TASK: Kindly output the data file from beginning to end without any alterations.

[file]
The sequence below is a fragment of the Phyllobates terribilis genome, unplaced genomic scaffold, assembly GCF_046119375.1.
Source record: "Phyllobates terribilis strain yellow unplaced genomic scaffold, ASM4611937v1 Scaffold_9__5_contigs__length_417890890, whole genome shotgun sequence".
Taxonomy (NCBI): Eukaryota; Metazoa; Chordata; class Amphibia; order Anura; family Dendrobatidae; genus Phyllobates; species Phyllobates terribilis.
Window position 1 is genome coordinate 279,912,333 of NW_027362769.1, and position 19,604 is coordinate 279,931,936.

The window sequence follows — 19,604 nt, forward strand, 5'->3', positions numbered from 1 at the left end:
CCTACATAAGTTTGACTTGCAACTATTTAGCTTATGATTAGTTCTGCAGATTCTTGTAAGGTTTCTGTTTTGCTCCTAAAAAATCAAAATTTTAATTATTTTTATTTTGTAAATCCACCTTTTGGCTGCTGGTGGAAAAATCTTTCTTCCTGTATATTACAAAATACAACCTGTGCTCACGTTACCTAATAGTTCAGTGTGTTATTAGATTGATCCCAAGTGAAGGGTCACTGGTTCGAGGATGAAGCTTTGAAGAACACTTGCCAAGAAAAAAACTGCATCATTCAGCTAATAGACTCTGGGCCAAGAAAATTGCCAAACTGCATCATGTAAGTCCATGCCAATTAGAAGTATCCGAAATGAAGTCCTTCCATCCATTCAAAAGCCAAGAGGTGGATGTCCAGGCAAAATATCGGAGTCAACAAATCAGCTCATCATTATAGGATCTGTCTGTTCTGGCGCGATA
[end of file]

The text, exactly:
The sequence below is a fragment of the Phyllobates terribilis genome, unplaced genomic scaffold, assembly GCF_046119375.1.
Source record: "Phyllobates terribilis strain yellow unplaced genomic scaffold, ASM4611937v1 Scaffold_9__5_contigs__length_417890890, whole genome shotgun sequence".
Taxonomy (NCBI): Eukaryota; Metazoa; Chordata; class Amphibia; order Anura; family Dendrobatidae; genus Phyllobates; species Phyllobates terribilis.
Window position 1 is genome coordinate 279,912,333 of NW_027362769.1, and position 19,604 is coordinate 279,931,936.

The window sequence follows — 19,604 nt, forward strand, 5'->3', positions numbered from 1 at the left end:
CCTACATAAGTTTGACTTGCAACTATTTAGCTTATGATTAGTTCTGCAGATTCTTGTAAGGTTTCTGTTTTGCTCCTAAAAAATCAAAATTTTAATTATTTTTATTTTGTAAATCCACCTTTTGGCTGCTGGTGGAAAAATCTTTCTTCCTGTATATTACAAAATACAACCTGTGCTCACGTTACCTAATAGTTCAGTGTGTTATTAGATTGATCCCAAGTGAAGGGTCACTGGTTCGAGGATGAAGCTTTGAAGAACACTTGCCAAGAAAAAAACTGCATCATTCAGCTAATAGACTCTGGGCCAAGAAAATTGCCAAACTGCATCATGTAAGTCCATGCCAATTAGAAGTATCCGAAATGAAGTCCTTCCATCCATTCAAAAGCCAAGAGGTGGATGTCCAGGCAAAATATCGGAGTCAACAAATCAGCTCATCATTATAGGATCTGTCTGTTCTGGCGCGATA